Jamaica Kincaid’s short book (long essay?) A Small Place is about the ravages of colonialism on the small island of Antigua. It’s about perception versus reality, and the importance of opening the privileged eyes of those who might never have a reason to open their eyes. It’s about the many sneaky ways oppression shows itself: in language, in priorities, in rituals, in attitudes, in what we do and do not accept for ourselves and others. And perhaps most of all it’s about anger, or rather through the medium of anger: anger that is rage for the past, anger that is fury for the present, anger that is grief for what might have been, anger that provides impetus for what could be.
A Small Place is written in the second person, addressed to a specific, white “you” who is an American or European tourist to Jamaica Kincaid’s beautiful island. You, the tourist, are accustomed to closing your eyes and closing your mind:
You must not wonder what exactly happened to the contents of your lavatory when you flushed it. You must not wonder where your bathwater went when you pull out the stopper. You must not wonder what happened when you brushed your teeth. Oh, it might all end up in the water you are thinking of taking a swim in; the contents of your lavatory might, just might, graze gently against your ankle as you wade carefree in the water, for you see, in Antigua, there is no proper sewage-disposal system. But the Caribbean Sea is very big and the Atlantic Ocean is even bigger; it would amaze even you to know the number of black slaves this ocean has swallowed up.
But what are the consequences of this lack of thinking — even to you? Sometimes what is bad for the Antiguans, day in and day out, may even affect a tourist, and jog her awareness:
You pass the hospital, the Holberton Hospital, and how wrong you are not to think about this, for though you are a tourist on your holiday, what if your heart should miss a few beats? What if a blood vessel in your neck should break? […] Will you be comforted to know that the hospital is staffed with doctors that no actual Antiguan trusts; that Antiguans always say about the doctors, “I don’t want them near me”, that Antiguans refer to them not as doctors but as “the three men” (there are three of them); that when the Minister of Health himself doesn’t feel well he takes the first plane to New York to see a real doctor…?
As you can see from these brief excerpts, Kincaid is interested in the wide chasm between what “you” might see, or choose to think about, and the harsh and irrecoverable reality of postcolonial life in Antigua. She tells the story, for instance, of a British princess who came to visit her island one year when Kincaid herself was a child. Every house, every building the princess would see was repainted; every road the princess would drive on was repaved; every person the princess met was the best person for her to meet. The rest of the island, of course, was untouched: poverty, drought, servility, and racism reigned unseen, and therefore unchecked.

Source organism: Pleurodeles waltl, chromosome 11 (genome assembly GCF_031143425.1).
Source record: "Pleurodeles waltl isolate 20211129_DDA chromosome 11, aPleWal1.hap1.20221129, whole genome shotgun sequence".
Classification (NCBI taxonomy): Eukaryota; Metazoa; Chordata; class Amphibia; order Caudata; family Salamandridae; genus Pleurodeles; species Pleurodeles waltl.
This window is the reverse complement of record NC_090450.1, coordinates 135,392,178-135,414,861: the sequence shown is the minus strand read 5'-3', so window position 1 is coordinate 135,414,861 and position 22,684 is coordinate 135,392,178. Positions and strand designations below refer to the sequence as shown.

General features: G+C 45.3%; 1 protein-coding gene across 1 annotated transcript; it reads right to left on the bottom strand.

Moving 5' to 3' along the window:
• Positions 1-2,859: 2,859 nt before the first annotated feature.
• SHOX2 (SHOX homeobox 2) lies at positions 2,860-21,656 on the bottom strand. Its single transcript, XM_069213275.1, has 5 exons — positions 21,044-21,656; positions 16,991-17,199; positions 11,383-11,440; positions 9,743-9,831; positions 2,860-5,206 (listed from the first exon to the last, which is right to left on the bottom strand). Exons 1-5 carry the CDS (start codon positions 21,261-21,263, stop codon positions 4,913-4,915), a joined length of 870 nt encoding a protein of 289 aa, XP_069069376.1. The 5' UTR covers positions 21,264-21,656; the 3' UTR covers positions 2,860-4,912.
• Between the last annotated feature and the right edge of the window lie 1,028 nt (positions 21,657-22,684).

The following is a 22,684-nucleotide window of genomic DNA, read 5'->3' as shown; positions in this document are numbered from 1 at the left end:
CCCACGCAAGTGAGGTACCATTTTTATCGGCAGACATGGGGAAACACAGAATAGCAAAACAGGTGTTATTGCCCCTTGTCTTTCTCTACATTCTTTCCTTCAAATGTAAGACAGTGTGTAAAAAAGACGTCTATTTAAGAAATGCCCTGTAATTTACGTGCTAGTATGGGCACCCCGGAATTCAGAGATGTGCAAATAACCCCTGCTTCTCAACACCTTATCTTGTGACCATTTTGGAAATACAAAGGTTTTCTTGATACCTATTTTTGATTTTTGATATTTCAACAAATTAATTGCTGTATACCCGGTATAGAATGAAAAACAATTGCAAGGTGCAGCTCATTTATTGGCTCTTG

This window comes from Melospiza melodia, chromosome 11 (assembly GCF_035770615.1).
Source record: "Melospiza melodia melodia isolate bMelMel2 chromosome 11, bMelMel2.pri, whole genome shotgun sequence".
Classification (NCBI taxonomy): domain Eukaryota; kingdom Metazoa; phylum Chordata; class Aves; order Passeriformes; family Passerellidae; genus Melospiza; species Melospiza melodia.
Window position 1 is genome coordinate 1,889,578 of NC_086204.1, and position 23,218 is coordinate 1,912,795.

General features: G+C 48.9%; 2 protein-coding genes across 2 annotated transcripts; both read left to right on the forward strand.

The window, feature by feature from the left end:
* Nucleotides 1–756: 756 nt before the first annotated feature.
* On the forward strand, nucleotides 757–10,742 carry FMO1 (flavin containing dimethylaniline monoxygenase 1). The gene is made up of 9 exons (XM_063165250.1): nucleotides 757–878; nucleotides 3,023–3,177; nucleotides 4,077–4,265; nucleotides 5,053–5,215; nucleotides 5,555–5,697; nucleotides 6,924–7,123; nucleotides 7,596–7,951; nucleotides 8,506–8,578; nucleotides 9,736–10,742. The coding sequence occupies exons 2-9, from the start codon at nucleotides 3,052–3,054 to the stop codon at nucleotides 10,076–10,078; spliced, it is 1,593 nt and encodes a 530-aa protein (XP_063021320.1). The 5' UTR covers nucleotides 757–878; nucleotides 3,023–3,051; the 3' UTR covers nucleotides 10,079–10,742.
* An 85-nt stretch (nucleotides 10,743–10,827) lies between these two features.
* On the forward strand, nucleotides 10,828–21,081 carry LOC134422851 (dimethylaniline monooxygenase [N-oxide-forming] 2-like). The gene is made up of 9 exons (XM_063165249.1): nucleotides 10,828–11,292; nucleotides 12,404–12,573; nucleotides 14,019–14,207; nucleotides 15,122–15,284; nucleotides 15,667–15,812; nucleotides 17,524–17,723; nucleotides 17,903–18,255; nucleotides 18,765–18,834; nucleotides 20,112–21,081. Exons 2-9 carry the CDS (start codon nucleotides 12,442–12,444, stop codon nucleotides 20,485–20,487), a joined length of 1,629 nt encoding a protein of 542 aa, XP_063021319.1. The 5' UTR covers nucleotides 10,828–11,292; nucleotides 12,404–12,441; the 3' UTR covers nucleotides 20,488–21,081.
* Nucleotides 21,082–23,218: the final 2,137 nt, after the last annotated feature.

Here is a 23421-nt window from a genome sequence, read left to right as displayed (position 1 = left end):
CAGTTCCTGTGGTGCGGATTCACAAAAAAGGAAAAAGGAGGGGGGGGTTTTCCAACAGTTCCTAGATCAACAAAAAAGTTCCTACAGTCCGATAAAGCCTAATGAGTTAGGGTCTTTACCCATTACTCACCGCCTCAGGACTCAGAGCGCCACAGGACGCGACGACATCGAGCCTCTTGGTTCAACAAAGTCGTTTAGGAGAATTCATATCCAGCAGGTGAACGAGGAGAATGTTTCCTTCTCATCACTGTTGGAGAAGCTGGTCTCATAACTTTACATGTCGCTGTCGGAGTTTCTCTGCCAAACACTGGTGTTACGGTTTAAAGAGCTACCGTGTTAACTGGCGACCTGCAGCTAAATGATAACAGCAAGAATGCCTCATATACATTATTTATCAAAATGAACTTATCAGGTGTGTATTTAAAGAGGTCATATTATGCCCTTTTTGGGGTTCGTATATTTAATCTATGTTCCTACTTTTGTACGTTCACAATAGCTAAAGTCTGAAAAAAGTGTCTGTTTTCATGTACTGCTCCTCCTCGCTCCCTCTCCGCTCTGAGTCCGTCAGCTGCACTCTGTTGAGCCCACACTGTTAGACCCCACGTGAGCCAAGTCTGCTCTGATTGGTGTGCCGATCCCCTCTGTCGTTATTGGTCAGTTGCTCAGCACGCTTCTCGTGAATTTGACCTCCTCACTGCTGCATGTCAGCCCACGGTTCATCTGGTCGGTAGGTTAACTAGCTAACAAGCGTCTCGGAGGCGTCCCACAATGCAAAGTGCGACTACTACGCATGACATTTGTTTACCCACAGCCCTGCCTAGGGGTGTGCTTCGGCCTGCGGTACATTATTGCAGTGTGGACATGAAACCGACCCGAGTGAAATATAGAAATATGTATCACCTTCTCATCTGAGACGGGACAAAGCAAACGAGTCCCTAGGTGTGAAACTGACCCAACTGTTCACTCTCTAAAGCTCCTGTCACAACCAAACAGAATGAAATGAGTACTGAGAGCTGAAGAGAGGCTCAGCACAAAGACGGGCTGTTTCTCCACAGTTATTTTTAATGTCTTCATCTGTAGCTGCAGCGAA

Kincaid’s acrimonious tone can feel harsh, because it feels so personal. What do you mean, me? we think. I’ve never even been to Antigua. Talk to the people who are at fault. But Kincaid is living in a world where softer words and gentler actions simply haven’t worked; it’s time now to talk about corporate and individual responsibility, about the way the postcolonial system oppresses people without those who benefit really realizing it most of the time, about the fact that we have to intend change if change is ever going to happen. It’s time to get people’s attention, including you, including me. Sometimes the way you do that is by shouting, says Kincaid. Sometimes it’s by blowing things up.
One of the images to which she returns again and again is the library in Antigua. This building used to be splendid and beautiful, quiet in an unquiet city, full of books and the smell of the sea. But it was damaged in an earthquake in 1974 and never repaired. What remains of the books are housed over a dry-goods store. There’s no Antiguan money to rebuild the library, and British people don’t think it’s worth while to provide a library to the Antiguan people. You can see that no mythical past can provide comfort for this; the present is over a dry-goods store; the future is a mystery.
Kincaid does present one spark of hope. She describes slave masters as “human rubbish” (without exception and without nuance), and slaves as “noble and exalted,” (equally without exception.) But after independence, she says, things change.
Once you cease to be a master, once you throw off your master’s yoke, you are no longer human rubbish, you are a human being, and all the things that adds up to. So, too, with the slaves. Once they are no longer slaves, once they are free, they are no longer noble and exalted; they are just human beings.
What happens to human beings is unpredictable. It is up to them. It is a shared destiny, if not a shared history. If we can learn to listen to human voices (that wake us, and we drown), we may learn one day to be human beings together.